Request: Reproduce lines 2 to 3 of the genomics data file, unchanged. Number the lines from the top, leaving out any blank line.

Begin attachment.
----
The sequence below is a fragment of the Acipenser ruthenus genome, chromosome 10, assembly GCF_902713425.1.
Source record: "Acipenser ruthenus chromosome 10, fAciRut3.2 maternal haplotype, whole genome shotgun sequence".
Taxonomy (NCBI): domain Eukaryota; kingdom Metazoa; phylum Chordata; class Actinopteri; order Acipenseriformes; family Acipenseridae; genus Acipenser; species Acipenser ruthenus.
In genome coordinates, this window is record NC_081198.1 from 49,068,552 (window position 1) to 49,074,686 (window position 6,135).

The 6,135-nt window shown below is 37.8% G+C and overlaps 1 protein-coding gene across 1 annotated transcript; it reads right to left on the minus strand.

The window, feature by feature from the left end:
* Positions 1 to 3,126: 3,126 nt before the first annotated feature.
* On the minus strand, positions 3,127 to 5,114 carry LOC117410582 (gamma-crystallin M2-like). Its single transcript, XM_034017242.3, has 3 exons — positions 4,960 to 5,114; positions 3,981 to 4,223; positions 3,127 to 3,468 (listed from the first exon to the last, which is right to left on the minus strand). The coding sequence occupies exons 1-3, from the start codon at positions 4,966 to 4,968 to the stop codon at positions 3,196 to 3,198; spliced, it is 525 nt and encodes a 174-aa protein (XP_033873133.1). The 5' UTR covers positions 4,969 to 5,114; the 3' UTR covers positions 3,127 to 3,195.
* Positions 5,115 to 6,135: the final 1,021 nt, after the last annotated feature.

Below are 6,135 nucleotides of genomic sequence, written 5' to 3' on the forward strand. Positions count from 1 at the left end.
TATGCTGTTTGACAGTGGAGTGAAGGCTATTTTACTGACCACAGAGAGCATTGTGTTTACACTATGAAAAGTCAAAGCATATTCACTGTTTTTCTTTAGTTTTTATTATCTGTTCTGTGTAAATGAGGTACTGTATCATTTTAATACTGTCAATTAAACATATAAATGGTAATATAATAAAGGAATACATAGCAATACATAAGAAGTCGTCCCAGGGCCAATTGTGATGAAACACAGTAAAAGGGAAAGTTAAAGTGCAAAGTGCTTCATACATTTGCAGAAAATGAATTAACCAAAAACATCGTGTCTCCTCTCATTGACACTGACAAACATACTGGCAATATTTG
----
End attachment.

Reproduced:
Source record: "Acipenser ruthenus chromosome 10, fAciRut3.2 maternal haplotype, whole genome shotgun sequence".
Taxonomy (NCBI): domain Eukaryota; kingdom Metazoa; phylum Chordata; class Actinopteri; order Acipenseriformes; family Acipenseridae; genus Acipenser; species Acipenser ruthenus.